Count The Contradictions

Today, a patient coded on the 6th floor and I had to run up the stairs from the 1st floor. The distance between hospital floors = the distance between 1.5 floors in other buildings. Approximately. Maybe it’s closer to 2, I don’t know. So that’s like 9 regular floors. Or possibly even 12 regular floors. Something like that. This is not an exact science. My main point is that it was a lot of steps.

1) I’m still in damn good shape. Suck it, body. Try and stop me, potentially life altering autoimmune disease (or whatever you are).

A note on that… The neurologist thinks I have myasthenia gravis. I find out if I have the antibodies on the 18th. You can have the disease (I hate calling it that, but it is what it is) without the antibodies showing up in your labs. You can also have the disease and take Mestinon (a treatment) without showing symptom improvement. I took it. It didn’t help. So, even if my blood work comes back negative and even though the meds didn’t help, I still could have it. Apparently, this is not an exact science either… At least MS was basically ruled out, for now. There would have been more than one spot on my MRI if MS was suspect. Also, my symptoms are more intermittent throughout the day instead of constant and that’s another thing that rules it out for the most part.

I honestly don’t think I could live with MS. The people who have it are the bravest and toughest people I know. DONATE to the National Multiple Sclerosis Society so that maybe someday there will be a cure.

Anyway, if it’s not MG and it’s not MS, then I guess I need a miracle diagnosis and treatment. Or just always be chronically tired and not be able to see for the rest of my life. Whatever. I’m already adapting and it’s not terrible. As I said, I RAN UP A LOT OF STAIRS TODAY and it wasn’t that bad.

Drew told me to write about this and publicize it and face it because he thinks I’m in denial. I’m might be in denial. Or I just take bad news very calmly. It’s hard to tell, I guess. I’m not gonna lie and say that it was easy to write all of that. It’s like when you can’t say awful things out loud because they’re too awful to verbalize. I have to force the words out when I tell someone because I hate making it so real. That part hasn’t gotten easier.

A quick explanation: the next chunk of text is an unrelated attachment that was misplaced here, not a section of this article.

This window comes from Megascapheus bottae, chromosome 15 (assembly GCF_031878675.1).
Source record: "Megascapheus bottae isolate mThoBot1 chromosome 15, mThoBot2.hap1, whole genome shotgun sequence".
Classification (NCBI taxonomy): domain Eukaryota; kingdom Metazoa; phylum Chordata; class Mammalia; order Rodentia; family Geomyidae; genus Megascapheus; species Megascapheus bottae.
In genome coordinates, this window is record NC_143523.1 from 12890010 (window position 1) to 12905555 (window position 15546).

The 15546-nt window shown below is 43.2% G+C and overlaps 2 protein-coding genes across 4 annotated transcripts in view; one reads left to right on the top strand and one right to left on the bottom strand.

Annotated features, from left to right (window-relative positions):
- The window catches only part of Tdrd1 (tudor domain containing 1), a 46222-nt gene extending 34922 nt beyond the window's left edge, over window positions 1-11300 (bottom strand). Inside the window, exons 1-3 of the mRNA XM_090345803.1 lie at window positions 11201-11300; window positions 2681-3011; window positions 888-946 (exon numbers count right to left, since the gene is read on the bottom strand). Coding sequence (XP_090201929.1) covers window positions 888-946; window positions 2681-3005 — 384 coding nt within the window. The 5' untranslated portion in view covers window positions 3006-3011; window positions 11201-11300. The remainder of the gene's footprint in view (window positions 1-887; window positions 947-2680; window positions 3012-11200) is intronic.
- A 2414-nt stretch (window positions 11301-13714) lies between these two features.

Which is stupid because I might not actually have this. I could have something super fixable. It might not be a life altering autoimmune disorder. So if it’s this hard to tell people that I might have this, then who knows how hard it will be to face the fact that I do have this (if it comes to that). I think I am in denial. Or just refusal to accept my fate until it’s 100% confirmed. But that just seems rational, if you ask me. Why freak out needlessly?

2) Running up the stairs was the moment I knew I picked the right career. I think I’ve probably had like 10 of those “defining” moments. But this one was actually the defining one. Although, that’s what I said about the last one. Defining moments are overhyped. That’s why I have had multiple ones. It’s like how there are people who live for the illusion of romance and can’t be alone and keep looking for “the one.” I live for the illusion of life-changing defining moments. In real life, it’s just living. But in my hypothetical fantasy world of the future, there are moments at which I will know I’m right or wrong or I should go or stay, etc. It’s the hype, man. CLARITY DOES NOT WORK LIKE THAT. But storytime imaginationland makes us think that it does.

Anyway, at what other job do you get to run? Any kind of professional athletics don’t count. That’s not a real job that normal people do. Only the most unreal bionic ones. Even if you’re like the minorest of the minor leagues, it’s still pretty awesome. And normal people don’t do it. I’ve known many teachers and lawyers and accountants and mechanics and secretaries. But never a professional athlete.

To some, maybe running up stairs at your job sounds unappealing. But to me, IT’S BASICALLY MY DREAM COME TRUE. Hells yeah it sucks. It sucks a lot. But when you get to the top (or your floor) and your legs are burning and you’re breathing hard, you get to say to yourself “I’m a motherfucking badass and pushed myself and conquered my body and won.”

You get addicted to this stuff, I swear. Both running and nursing. Well, working in the emergency department specifically.

This is not the first time I’ve had to run on stairs since starting clinical rotations. During my NICU week, we had to run downstairs to the OR to get a c-section delivered premature baby. Lots of crises. Lots of running.

These are the situations in which I thrive and actually enjoy life. Which is why having myasthenia gravis might ruin my life. Without nearly limitless energy, I am nothing. And it’s already been taken away temporarily. If this is permanent, I might actually die from sadness. Especially because 200 hours in the ED pretending to be a real nurse was the best thing of all time. I finally found my thing. And I don’t think I can readjust to doing anything else again.


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